The outlook becomes more complex when combined with the effects of the QBO. The QBO represents stratospheric winds over the equator, which can influence the phase of the NAO. It’s currently easterly, which encourages negative NAO (associated with decreased storminess for Western Europe). In short, the combination of many different climate influences requires the use of general circulation models to resolve all of the interactions. When run for longer forecasts, those models can capture the potential uncertainty derived from the current situation and the complex non-linear interactions in the atmosphere.
After a run of relatively mild winters, current seasonal forecasts are predicting a colder-than-normal start to the winter for Western Europe, but as the season goes on, milder-than-normal conditions will become more likely, and are associated with a positive NAO. The means that extreme wintery conditions involving snow, frost and fog should be slightly less likely than normal during January and February across north-western Europe. In terms of rainfall, to accompany the mild conditions on average over the winter, we’re also likely to see wetter-than-normal conditions for Western Europe, but around average conditions elsewhere.
Nevertheless, it’s worth reiterating that long-range seasonal forecasts are probabilistic. This means that weather extremes cannot be ruled out. Even a mild winter will have periods of cold Arctic temperatures as wind shifts to the north, and a dry winter will still see the odd storm swing through, potentially bringing heavy rain and strong winds. Furthermore, a seasonal forecast highlights what could happen, but doesn’t preclude any eventuality.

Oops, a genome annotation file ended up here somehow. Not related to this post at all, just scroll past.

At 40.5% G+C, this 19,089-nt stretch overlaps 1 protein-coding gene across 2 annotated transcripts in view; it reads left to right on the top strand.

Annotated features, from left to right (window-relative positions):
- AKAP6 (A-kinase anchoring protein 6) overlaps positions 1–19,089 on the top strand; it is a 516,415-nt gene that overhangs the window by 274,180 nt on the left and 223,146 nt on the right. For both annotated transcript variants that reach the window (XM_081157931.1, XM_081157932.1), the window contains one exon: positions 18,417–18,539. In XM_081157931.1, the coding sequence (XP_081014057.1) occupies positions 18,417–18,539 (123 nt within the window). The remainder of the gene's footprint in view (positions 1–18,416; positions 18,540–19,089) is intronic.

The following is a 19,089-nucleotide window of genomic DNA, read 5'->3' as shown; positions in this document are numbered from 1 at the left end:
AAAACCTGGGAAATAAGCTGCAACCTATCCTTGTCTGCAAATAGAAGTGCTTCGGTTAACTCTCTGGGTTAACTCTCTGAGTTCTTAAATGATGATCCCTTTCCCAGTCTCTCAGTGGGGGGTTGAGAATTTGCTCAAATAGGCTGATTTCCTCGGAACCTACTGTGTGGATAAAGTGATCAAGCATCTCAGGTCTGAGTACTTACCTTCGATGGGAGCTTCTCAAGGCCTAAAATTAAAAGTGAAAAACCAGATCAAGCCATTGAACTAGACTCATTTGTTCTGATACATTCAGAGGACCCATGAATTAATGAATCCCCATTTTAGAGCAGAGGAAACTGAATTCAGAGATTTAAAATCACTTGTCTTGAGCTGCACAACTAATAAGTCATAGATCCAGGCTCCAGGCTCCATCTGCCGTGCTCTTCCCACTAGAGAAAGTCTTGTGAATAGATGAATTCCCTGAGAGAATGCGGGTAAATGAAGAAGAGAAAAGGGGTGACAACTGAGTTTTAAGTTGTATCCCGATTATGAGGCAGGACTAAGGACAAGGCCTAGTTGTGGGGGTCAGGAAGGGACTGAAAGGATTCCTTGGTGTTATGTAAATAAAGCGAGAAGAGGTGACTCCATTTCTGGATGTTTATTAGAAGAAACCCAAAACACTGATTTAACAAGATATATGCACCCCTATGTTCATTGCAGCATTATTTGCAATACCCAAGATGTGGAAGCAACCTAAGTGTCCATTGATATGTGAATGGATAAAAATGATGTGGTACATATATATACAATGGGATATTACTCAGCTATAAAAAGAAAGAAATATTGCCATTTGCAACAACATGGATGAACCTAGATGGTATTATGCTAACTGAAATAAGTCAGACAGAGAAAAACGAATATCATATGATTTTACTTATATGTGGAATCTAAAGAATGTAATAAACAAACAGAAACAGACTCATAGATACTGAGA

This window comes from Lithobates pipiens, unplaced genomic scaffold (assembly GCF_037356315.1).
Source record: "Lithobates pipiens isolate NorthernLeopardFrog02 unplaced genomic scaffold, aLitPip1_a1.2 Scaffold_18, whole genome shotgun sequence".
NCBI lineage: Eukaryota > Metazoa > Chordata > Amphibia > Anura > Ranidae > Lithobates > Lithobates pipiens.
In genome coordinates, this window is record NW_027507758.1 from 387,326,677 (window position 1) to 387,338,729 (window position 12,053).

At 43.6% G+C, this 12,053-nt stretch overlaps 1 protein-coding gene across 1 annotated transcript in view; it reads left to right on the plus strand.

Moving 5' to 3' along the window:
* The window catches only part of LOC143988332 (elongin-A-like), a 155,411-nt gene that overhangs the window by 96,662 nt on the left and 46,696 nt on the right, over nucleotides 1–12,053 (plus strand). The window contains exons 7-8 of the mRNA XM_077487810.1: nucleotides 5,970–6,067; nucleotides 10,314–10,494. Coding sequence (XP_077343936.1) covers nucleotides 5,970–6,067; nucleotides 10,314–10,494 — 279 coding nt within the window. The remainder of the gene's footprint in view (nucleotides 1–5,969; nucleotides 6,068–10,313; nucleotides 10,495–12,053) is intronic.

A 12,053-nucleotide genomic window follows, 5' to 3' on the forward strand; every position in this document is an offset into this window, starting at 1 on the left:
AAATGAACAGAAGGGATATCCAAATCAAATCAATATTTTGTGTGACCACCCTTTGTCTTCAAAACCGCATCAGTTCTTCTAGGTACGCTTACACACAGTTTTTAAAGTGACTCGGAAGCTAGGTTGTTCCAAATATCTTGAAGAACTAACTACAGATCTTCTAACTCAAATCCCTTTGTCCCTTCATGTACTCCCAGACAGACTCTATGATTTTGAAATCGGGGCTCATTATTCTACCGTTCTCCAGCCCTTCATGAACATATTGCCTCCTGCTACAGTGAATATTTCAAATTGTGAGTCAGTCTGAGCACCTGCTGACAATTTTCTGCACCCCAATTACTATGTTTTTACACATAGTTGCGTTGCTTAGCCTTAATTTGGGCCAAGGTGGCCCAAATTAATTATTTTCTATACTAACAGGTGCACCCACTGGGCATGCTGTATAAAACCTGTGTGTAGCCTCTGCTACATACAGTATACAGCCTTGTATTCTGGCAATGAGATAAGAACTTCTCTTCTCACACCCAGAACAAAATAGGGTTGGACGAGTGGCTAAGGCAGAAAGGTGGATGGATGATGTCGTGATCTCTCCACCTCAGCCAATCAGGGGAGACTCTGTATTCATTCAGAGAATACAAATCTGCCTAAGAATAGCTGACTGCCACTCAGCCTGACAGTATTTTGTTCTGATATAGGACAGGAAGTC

Research into climate dynamics
There’s a great deal of academic research into climate variability and the dynamics and interactions of different climate phenomena. Willis Research Network ( WRN) has helped create a deeper understanding of relationship between these climate influences and losses. Recent research suggests that assessing the relationship between climate indices, such as the East Atlantic Pattern and Scandinavian Pattern, may help explain losses more accurately than the NAO. These subtleties underpin the utility of seasonal forecasts for the insurance sector.
The WRN and Willis Re Catastrophe Analytics teams have also been working on ways to use this probabilistic information on the predicted climate conditions for the season ahead, both for regional concerns and globally. The latest insights on winter storm season forecasting for Europe or hurricane forecasting for the U.S., Caribbean and Central America is routinely summarized and delivered as reports or blogs as conditions develop and strong climate influences appear. Sometimes, when there are competing climate influences, the forecast advice is to stick with the climatological norm, but when strong drivers occur, such as the conditions expected during either phase of ENSO, there’s potential to use this information for improved risk management and pricing of premiums.